Alabama lawmakers send two bills limiting transgender youth protection to governor’s office

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Another bill, requiring K-12 students to use restrooms designated for their biological sex, Thursday included a late-night amendment that critics have compared to similar Florida legislation called the “Don’t Say Gay” law. It would prohibit classroom discussions about sexual orientation and gender identity in primary schools.

The state House of Representatives also approved SB 184, making it a Class C felony for medical professionals to provide gender-affirming care — such as hormone therapy, puberty blockers, and gender reassignment surgery — to people 18 and younger.

If the Republican government Kay Ivey signs the bill, medical professionals providing such care could face up to 10 years in prison.

“The decision to take a course of hormonal and surgical interventions to address a mismatch between gender and the individual’s sense of identity should not be brought before or adopted for minors who are unable to understand the negative implications and life-course problems of these interventions,” the bill reads.

The legislation would also make it a violation for public or private school officials, such as teachers, principals, nurses and counselors to encourage a minor to withhold from their parent or guardian “the fact that the minor’s perception of his or her gender or gender is incompatible with the gender of the minor.”

The bill, called the Alabama Vulnerable Child Compassion and Protection Act, was passed by the Republican-controlled House after a 66-28 vote, according to the state legislature’s website. The GOP-led Senate passed the bill on February 24-6, and it will go into effect 30 days after its signature by the governor.

Alabama would be the last state to introduce such a measure. Last year, Republican lawmakers in Arkansas overruled a governor’s veto to put their own health ban on the books, and Tennessee and Arizona passed similar bans.
The American Civil Liberties Union (ACLU) sued Arkansas over the ban last year, and in July a federal judge temporarily blocked the state from enforcing the law.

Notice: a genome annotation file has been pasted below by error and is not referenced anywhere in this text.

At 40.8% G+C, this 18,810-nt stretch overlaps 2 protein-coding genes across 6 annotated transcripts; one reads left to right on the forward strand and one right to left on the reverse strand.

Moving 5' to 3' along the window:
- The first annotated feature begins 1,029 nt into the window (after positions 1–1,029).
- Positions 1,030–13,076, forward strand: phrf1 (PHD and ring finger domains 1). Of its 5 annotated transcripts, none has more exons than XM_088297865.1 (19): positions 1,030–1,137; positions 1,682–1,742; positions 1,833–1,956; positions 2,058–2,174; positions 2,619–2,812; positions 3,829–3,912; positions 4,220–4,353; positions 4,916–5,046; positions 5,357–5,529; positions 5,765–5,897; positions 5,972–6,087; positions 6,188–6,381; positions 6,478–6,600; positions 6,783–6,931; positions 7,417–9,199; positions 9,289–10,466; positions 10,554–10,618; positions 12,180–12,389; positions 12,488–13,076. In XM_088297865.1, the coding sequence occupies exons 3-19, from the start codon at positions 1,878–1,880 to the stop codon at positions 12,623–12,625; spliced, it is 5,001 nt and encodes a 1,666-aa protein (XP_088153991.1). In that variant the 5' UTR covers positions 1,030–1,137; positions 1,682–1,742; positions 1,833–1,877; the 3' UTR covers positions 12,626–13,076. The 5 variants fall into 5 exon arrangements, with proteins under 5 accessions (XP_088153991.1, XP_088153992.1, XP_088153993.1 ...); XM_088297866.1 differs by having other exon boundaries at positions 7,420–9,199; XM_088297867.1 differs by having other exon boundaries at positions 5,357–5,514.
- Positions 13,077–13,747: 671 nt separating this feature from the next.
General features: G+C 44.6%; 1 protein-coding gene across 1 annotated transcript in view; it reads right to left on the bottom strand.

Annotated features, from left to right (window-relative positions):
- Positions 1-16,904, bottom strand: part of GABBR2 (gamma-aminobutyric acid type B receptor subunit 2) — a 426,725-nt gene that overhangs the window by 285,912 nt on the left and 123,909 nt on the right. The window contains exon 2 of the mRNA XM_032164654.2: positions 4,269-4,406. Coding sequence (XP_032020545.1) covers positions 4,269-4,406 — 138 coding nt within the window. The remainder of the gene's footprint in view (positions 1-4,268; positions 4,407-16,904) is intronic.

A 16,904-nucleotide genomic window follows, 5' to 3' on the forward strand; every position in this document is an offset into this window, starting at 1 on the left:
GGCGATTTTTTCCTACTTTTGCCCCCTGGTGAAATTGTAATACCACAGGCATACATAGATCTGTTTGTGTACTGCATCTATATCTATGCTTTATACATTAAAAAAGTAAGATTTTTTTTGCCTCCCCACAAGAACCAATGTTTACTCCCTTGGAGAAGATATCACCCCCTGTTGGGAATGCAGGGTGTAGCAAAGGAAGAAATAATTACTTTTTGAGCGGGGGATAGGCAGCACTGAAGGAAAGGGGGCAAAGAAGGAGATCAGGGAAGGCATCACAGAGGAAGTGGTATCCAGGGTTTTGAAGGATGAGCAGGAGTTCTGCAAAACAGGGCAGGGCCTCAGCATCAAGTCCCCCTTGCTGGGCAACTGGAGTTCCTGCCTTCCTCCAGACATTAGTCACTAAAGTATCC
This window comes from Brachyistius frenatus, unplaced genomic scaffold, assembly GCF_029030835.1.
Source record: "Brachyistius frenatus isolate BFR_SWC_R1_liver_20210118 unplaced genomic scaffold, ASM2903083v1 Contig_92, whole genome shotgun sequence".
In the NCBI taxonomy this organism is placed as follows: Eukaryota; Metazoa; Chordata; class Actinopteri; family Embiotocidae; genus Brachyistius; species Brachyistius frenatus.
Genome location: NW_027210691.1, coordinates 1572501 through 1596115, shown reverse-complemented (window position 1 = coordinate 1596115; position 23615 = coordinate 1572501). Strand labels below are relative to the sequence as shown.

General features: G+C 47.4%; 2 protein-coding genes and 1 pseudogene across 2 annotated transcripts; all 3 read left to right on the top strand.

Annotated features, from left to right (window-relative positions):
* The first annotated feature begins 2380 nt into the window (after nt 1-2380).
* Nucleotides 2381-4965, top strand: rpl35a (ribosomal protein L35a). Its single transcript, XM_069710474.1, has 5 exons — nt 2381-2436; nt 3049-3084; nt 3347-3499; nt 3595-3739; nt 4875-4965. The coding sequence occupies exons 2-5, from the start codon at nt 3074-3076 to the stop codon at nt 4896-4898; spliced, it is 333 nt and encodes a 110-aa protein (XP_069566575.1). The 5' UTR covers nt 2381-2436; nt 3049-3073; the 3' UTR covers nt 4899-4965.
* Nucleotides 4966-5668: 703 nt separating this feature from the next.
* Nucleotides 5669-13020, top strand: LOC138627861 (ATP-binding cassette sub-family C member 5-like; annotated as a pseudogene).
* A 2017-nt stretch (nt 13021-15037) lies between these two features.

The ACLU, the ACLU of Alabama and other legal advocacy groups announced plans to file legal charges against the bill.

“Our representatives have spent the past three years hearing from medical experts, parents, transgender youth and other advocates in an effort to prevent this harmful law from being passed. But despite this strong opposition, the legislature seems determined to press ahead with this outrageous effort. to prevent parents and children from choosing the best treatment for themselves,” said Kaitlin Welborn, Alabama’s ACLU staff attorney. “If the state makes any progress in passing this unconstitutional law, we will see them in court.”

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Later, the legislature passed a bill that would require K-12 students to use bathrooms designated for their biological gender.

HB 322 also includes a late amendment banning classroom discussion or instruction about sexual orientation and gender identity in elementary schools.

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An original version of the bill was intended to “require public K-12 schools to designate the use of rooms where students can be in various stages of undressing based on biological sex.”

Just before Thursday afternoon’s final vote, Republican state Senator Shay Shelnutt introduced an amendment that would “prohibit classroom instruction or discussion of sexual orientation or gender identity for kindergarten through fifth grade students.”

Shelnutt’s amendment also states that schools “should not participate in classroom discussions or classroom teaching related to sexual orientation or gender identity in a manner that is not age-appropriate or developmentally appropriate for students in accordance with state standards.”

The bill, including Shelnutt’s amendment, was passed by the state Senate by 26-5 votes. After the bill was sent back to the House for a concurrence vote, the amendment passed Thursday night after a 70-26 vote.

The bill now goes to Ivey for final approval, according to Julie Saint, enrollment supervisor and envoy for the Alabama House of Representatives.

Opponents of the measure condemned its adoption, with Alabama’s ACLU saying, “It also invokes legislation similar to Florida’s controversial ‘Don’t Say Gay’ law by banning classroom teaching or discussion of gender identity in public elementary schools.” .” The legislation violates the US Constitution and Title IX of the Civil Rights Act, the ACLU said.

The Human Rights Campaign released a statement Thursday evening: “Transgender students will bear the cost of the discrimination — discrimination that already makes transgender youth feel unsafe at school, suffer academically and have a greater chance of dropping out of school.”

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